Residents of Peternana Terrace, a senior independent living apartment complex at 45 Wallace St. in Freeport, have been inconvenienced recently after the sole elevator in the building broke down on June 21. The five-story complex houses retired seniors, who rely on the elevator to get in and out of the building.
Representatives of Catholic Charities said last Thursday that it might take six to eight weeks to repair the elevator. Catholic Charities spokesman Umberto Mignardi said helping the residents is the organization’s top priority.
“The most important thing is that we make sure that [residents] feel comfortable and unafraid,” Mignardi said. “They are our clients, and we want to make sure they are okay.”
According to Mignardi, the elevator is inoperable because of mechanical issues. Maintenance workers are repairing it. “They have crews working six days a week, 12 hours a day. Mechanically, we are progressing,” Mignardi said.
One resident, Lucette Jorgenson, 96, said she knew her neighbors were having trouble getting down the stairs, and hasn’t seen them come down in a few weeks. “There are many people who cannot walk at all,” she said. “I haven’t seen them come down from their rooms since the elevator. The security men bring the people with canes or walkers up and down, but the people in wheelchairs cannot walk at all and cannot make it.”
Catholic Charities owns Peternana Terrace, in addition to 16 other housing facilities in Nassau and Suffolk counties, totaling 1,329 apartments. The Stanan Management Corporation runs the Freeport complex, which along with the Catholic Charities is providing two on-call medical personnel and increased security to aid residents.
According to Mignardi, Catholic Charities is making sure that residents receive groceries, medications and their mail, and there’s a free laundry service. In additional to these services, the organization also offered all residents the option of temporary housing at a hotel with kitchenettes and other amenities. Mignardi said Catholic Charities is covering the expenses of the temporary housing, but only three of 130 residents opted to move out. The residents will return to their apartments after the repairs.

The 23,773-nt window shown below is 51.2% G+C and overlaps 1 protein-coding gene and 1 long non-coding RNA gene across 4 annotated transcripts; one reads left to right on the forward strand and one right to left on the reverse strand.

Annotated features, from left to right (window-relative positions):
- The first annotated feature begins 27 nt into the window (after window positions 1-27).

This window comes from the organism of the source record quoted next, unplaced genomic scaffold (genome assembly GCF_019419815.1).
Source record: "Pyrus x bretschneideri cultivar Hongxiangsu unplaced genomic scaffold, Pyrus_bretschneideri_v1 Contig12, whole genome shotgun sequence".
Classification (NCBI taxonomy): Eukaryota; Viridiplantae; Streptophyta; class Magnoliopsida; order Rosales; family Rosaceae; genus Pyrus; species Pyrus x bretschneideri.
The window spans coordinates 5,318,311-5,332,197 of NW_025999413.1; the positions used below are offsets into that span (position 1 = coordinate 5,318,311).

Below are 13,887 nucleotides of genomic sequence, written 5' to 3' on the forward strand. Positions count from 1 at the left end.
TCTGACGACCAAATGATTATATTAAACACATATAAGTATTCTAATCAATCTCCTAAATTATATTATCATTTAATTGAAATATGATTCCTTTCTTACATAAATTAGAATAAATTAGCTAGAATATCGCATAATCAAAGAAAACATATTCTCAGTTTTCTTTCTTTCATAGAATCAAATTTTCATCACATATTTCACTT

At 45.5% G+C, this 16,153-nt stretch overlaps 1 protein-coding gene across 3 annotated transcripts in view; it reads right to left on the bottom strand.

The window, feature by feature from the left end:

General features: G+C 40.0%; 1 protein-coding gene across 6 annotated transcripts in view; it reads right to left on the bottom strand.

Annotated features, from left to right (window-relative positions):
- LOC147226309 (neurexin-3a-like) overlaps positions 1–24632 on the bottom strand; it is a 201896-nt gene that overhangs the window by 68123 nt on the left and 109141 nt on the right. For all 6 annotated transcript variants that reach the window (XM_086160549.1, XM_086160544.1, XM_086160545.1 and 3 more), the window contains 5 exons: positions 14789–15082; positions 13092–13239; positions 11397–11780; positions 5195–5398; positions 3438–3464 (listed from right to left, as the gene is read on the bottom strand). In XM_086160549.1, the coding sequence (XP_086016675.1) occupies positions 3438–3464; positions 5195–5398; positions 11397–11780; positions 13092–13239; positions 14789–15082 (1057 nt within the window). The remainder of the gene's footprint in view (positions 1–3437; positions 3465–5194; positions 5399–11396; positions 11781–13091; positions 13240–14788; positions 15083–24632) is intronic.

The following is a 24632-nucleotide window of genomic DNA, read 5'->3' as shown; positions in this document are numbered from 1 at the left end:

Family and friends of residents, like Freeporter Cynthia DuBois Stuart, have turned to social media to express their concerns about the elevator. Stuart’s 76-year-old mother, Betty DuBois, is a third-floor resident of Peternana Terrace who uses a walker, but has taken advantage of the optional housing. Through her social media, Stuart said she was able to rally other concerned members of the community to voice concerns about the long wait for repairs, and on July 5, she stood outside the building to protest.
“They’ve been trying to be helpful. I think a lot of seniors are afraid to make noise,” Stuart said, “because they don’t have family support like my mother and they’re afraid of retaliation.
“They need to hurry up,” Stuart said of Catholic Charities. “We’re making it work. While the accommodations are helpful, we are here to take care of what [my mother] needs, but she’s not where she needs to be, which is in her home.”
In spite what appear to be earnest efforts to repair the elevator as quickly as possible, Catholic Charities has come under scrutiny after the death of Madison Caldwell, an 82-year-old resident of the building who died on July 4. It had been reported by other news outlets that Caldwell’s death was a result of cardiac arrest after having to take the stairs.
However, Lynne Reddy, Catholic Charities’ social service coordinator, said Caldwell left the building in a “totally non-emergency state,” adding that the elevator issues were not related to Caldwell’s death. Reddy also said she had been in touch with Caldwell’s children and his home health aide, who confirmed to Reddy that his death was a result of a preexisting condition.
Though the repairs are under way, according to Mignardi, there isn’t an estimated completion date yet, aside from six to eight weeks.
Nadya Nataly contributed to this story.